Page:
In scale and importance this exhibition is directed toward the gilt­edge, philatelic type of collector who ought to have “one of each” in his repre­sentative holdings. A few rare speci­mens: a tiny, vibrant, mint Pollock, a Gorky at his grey, most Matta-like, a Kline studio study in a slightly cancel­led condition, and an outstanding Arp, a special edition honoring “Heavenly Objects,” are to be seen.

    Larger commemorative size offerings include Raymond Parker’s re-“Inven­tion” of Cubism (1950), which somewhat confirms suspicions that there is little behind his current series but a nice idea. And

  • “Non-Figurative Art”

    One expects the innocent primitives, frustrated designers, tech­nical tricksters, copyists, and simple non-entities would have again crawled out of the woodwork for another festival of stylistic mish-mosh. But at least the quality of this juried show is relatively above the median average. Honest indi­vidual efforts may be difficult to spot, but recommended conditionally as standouts are: North Young’s untitled, odd, flottage; the carved ceramic Swinging Figures of Laurette Sping­arn; Aimee Bourdieu’s lively Suspen­sion; and Bob Kennicott’s watercolor Air Borne. Most of the rest grope about in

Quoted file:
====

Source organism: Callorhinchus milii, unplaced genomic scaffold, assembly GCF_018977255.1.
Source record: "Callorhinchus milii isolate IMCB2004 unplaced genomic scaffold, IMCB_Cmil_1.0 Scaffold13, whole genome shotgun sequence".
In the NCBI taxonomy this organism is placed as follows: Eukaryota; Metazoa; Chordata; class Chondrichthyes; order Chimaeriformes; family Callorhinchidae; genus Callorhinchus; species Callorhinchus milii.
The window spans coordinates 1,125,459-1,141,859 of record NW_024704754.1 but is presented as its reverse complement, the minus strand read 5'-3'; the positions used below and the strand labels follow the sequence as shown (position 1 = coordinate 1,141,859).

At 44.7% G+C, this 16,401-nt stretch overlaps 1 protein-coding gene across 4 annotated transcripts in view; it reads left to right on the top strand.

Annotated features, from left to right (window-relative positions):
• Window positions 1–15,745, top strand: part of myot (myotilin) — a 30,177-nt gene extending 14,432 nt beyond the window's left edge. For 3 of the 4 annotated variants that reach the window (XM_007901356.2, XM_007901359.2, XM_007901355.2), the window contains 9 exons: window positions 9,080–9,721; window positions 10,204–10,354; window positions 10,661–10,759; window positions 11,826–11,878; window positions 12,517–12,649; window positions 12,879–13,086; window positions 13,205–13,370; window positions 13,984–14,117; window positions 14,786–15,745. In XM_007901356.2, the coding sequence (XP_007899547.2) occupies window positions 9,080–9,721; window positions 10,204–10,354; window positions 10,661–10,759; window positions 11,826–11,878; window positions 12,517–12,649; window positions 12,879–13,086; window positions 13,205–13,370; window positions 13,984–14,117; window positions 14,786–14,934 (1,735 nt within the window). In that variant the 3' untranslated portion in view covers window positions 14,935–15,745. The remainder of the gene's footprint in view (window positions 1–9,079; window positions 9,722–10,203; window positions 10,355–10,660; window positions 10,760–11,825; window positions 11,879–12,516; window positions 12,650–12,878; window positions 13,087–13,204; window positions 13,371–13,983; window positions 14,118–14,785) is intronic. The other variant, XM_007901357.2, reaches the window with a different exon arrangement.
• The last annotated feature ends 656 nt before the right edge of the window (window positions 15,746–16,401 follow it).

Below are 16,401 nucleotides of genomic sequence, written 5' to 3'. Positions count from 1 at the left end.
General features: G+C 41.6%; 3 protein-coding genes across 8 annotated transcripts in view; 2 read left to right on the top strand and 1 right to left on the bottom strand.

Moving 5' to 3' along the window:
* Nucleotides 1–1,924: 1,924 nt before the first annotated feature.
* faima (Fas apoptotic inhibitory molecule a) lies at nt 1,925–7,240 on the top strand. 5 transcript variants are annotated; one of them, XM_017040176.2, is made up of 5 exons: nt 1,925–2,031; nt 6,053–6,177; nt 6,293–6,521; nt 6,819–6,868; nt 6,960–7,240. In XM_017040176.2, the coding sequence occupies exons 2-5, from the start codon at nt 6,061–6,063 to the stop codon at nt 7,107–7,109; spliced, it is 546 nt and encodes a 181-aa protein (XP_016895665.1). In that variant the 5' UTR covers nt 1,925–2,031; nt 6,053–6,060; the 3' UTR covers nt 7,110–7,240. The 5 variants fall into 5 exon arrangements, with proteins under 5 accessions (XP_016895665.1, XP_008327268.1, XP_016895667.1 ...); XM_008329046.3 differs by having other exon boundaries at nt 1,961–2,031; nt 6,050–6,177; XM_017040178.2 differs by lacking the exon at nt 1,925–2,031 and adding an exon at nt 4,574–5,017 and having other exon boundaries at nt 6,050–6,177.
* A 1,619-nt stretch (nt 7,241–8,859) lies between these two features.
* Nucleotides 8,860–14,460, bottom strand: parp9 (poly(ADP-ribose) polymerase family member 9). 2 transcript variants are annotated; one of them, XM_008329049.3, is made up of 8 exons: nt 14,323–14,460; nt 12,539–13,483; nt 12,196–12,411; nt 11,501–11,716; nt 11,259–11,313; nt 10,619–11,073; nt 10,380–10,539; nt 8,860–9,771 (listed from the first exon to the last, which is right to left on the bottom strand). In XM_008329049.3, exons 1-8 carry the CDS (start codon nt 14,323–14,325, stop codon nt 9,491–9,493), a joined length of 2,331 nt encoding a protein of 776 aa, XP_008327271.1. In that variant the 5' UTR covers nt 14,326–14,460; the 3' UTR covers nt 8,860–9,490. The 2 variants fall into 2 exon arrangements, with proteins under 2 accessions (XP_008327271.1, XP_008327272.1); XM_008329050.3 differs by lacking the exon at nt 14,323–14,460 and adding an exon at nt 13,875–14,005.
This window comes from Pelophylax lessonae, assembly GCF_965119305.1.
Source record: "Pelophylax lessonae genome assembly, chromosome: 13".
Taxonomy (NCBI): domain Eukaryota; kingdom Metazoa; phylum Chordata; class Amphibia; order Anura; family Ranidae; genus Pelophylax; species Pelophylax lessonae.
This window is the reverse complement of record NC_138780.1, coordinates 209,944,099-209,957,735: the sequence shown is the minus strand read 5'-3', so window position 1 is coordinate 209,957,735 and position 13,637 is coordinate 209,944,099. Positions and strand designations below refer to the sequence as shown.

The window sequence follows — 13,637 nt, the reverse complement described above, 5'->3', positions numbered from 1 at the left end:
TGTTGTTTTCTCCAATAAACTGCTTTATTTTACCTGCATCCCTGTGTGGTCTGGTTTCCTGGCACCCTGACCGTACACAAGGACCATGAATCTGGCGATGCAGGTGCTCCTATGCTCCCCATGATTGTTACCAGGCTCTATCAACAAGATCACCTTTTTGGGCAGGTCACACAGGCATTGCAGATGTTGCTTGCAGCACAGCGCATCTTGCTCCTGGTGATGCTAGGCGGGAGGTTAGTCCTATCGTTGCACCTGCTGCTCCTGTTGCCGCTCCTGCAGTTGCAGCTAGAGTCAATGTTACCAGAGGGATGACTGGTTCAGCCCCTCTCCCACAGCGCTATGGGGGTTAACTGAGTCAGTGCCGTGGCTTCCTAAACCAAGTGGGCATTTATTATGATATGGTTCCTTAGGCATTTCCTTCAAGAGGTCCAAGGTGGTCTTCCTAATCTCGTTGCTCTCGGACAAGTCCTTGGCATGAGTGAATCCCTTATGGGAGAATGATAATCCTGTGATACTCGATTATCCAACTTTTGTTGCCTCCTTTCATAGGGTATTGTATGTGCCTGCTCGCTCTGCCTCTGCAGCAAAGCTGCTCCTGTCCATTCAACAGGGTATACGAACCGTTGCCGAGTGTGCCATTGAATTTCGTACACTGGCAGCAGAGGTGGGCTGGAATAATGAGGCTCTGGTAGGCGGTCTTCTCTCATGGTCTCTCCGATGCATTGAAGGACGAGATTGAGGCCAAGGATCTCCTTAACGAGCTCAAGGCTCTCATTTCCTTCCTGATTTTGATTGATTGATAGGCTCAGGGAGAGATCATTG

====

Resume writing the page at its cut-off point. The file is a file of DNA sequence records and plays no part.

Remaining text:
• Gallery Group

    A di­verting show of the gallery stable’s paintings and sculptures which range from the historically respectable to the inconsequential. The former include Feitelson and Lundeberg (a tiny, mar­velous “Dark Sea”), Burkhardt (in a new direction, loosening Gorky’s shapes with Yunkers’ bruised color), and Schwaderer (as primitive as ever). Block’s encaustic-­like, bleached intimism and Bosworth’s accidental, oriental air-views are curious, individual and memorable, but probably (along with Frame) caught in a cul-de-sac. In a preview of Goedike’s one-man show we find he has moved the models abandoned

  • Edward Bush

    Bush has had some formal art training––that’s apparent––but either too much or not enough. Every move is that of a rank amateur with abundant failings. His paintings are involved with, and the victims of: more than four differing styles completely dependent upon clever tool manipulation; an absolute lack of drawing and composing skills; an awkward collection of meaningless sur­face gimmicks; simple-minded, two-layered spatial interests; and color which has all the sensuous charm of a plastic leatherette sample book. Surprisingly, one facet would seem to hold promise of more “professional” results,